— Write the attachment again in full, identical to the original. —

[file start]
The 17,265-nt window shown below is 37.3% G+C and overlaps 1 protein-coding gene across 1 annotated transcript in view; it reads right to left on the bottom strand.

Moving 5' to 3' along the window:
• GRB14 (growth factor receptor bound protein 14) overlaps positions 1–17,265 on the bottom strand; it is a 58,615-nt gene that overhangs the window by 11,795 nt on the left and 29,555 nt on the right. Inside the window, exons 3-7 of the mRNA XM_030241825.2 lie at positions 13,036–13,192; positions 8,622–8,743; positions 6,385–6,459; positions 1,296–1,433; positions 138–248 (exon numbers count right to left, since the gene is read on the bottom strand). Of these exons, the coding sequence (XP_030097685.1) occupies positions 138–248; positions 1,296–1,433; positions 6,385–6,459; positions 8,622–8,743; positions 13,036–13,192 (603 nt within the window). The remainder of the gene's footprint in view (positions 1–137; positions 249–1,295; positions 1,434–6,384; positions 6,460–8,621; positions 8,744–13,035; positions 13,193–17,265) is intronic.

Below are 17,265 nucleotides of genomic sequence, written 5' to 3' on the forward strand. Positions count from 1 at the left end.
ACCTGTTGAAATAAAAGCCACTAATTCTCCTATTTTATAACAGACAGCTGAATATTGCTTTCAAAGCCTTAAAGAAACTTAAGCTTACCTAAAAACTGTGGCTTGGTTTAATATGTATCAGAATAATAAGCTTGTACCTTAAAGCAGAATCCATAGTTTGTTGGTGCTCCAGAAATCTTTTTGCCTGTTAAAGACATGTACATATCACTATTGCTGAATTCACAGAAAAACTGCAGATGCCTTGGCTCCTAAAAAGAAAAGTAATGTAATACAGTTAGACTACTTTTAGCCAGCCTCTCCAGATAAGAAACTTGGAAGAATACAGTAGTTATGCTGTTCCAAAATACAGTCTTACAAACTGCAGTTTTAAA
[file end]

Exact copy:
The 17,265-nt window shown below is 37.3% G+C and overlaps 1 protein-coding gene across 1 annotated transcript in view; it reads right to left on the bottom strand.

Moving 5' to 3' along the window:
• GRB14 (growth factor receptor bound protein 14) overlaps positions 1–17,265 on the bottom strand; it is a 58,615-nt gene that overhangs the window by 11,795 nt on the left and 29,555 nt on the right. Inside the window, exons 3-7 of the mRNA XM_030241825.2 lie at positions 13,036–13,192; positions 8,622–8,743; positions 6,385–6,459; positions 1,296–1,433; positions 138–248 (exon numbers count right to left, since the gene is read on the bottom strand). Of these exons, the coding sequence (XP_030097685.1) occupies positions 138–248; positions 1,296–1,433; positions 6,385–6,459; positions 8,622–8,743; positions 13,036–13,192 (603 nt within the window). The remainder of the gene's footprint in view (positions 1–137; positions 249–1,295; positions 1,434–6,384; positions 6,460–8,621; positions 8,744–13,035; positions 13,193–17,265) is intronic.

Below are 17,265 nucleotides of genomic sequence, written 5' to 3' on the forward strand. Positions count from 1 at the left end.
ACCTGTTGAAATAAAAGCCACTAATTCTCCTATTTTATAACAGACAGCTGAATATTGCTTTCAAAGCCTTAAAGAAACTTAAGCTTACCTAAAAACTGTGGCTTGGTTTAATATGTATCAGAATAATAAGCTTGTACCTTAAAGCAGAATCCATAGTTTGTTGGTGCTCCAGAAATCTTTTTGCCTGTTAAAGACATGTACATATCACTATTGCTGAATTCACAGAAAAACTGCAGATGCCTTGGCTCCTAAAAAGAAAAGTAATGTAATACAGTTAGACTACTTTTAGCCAGCCTCTCCAGATAAGAAACTTGGAAGAATACAGTAGTTATGCTGTTCCAAAATACAGTCTTACAAACTGCAGTTTTAAA